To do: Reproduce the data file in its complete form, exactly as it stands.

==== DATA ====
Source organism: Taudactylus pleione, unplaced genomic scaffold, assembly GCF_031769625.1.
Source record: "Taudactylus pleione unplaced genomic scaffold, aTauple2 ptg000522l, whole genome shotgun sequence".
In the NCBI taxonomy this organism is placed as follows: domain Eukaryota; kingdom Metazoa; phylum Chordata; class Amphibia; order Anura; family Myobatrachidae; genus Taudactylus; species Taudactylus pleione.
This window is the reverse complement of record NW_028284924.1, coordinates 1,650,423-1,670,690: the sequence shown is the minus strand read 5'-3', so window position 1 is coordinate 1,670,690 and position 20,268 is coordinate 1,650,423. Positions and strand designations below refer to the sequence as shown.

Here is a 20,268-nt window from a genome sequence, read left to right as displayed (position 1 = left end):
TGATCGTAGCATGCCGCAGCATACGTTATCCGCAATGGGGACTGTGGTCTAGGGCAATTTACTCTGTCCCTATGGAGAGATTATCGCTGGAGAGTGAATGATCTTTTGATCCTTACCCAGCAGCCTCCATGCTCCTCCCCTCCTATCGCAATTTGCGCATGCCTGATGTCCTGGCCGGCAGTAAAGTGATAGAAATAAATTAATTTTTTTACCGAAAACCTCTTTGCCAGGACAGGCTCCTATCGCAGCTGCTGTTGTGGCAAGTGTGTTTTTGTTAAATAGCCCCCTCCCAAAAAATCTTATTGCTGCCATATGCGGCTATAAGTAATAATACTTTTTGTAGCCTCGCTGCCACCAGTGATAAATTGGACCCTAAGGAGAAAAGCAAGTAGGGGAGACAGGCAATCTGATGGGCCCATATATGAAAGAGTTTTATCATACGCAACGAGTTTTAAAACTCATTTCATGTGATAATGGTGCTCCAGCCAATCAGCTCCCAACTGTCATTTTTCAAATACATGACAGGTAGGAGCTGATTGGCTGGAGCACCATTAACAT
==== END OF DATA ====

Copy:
Source organism: Taudactylus pleione, unplaced genomic scaffold, assembly GCF_031769625.1.
Source record: "Taudactylus pleione unplaced genomic scaffold, aTauple2 ptg000522l, whole genome shotgun sequence".
In the NCBI taxonomy this organism is placed as follows: domain Eukaryota; kingdom Metazoa; phylum Chordata; class Amphibia; order Anura; family Myobatrachidae; genus Taudactylus; species Taudactylus pleione.
This window is the reverse complement of record NW_028284924.1, coordinates 1,650,423-1,670,690: the sequence shown is the minus strand read 5'-3', so window position 1 is coordinate 1,670,690 and position 20,268 is coordinate 1,650,423. Positions and strand designations below refer to the sequence as shown.

Here is a 20,268-nt window from a genome sequence, read left to right as displayed (position 1 = left end):
TGATCGTAGCATGCCGCAGCATACGTTATCCGCAATGGGGACTGTGGTCTAGGGCAATTTACTCTGTCCCTATGGAGAGATTATCGCTGGAGAGTGAATGATCTTTTGATCCTTACCCAGCAGCCTCCATGCTCCTCCCCTCCTATCGCAATTTGCGCATGCCTGATGTCCTGGCCGGCAGTAAAGTGATAGAAATAAATTAATTTTTTTACCGAAAACCTCTTTGCCAGGACAGGCTCCTATCGCAGCTGCTGTTGTGGCAAGTGTGTTTTTGTTAAATAGCCCCCTCCCAAAAAATCTTATTGCTGCCATATGCGGCTATAAGTAATAATACTTTTTGTAGCCTCGCTGCCACCAGTGATAAATTGGACCCTAAGGAGAAAAGCAAGTAGGGGAGACAGGCAATCTGATGGGCCCATATATGAAAGAGTTTTATCATACGCAACGAGTTTTAAAACTCATTTCATGTGATAATGGTGCTCCAGCCAATCAGCTCCCAACTGTCATTTTTCAAATACATGACAGGTAGGAGCTGATTGGCTGGAGCACCATTAACAT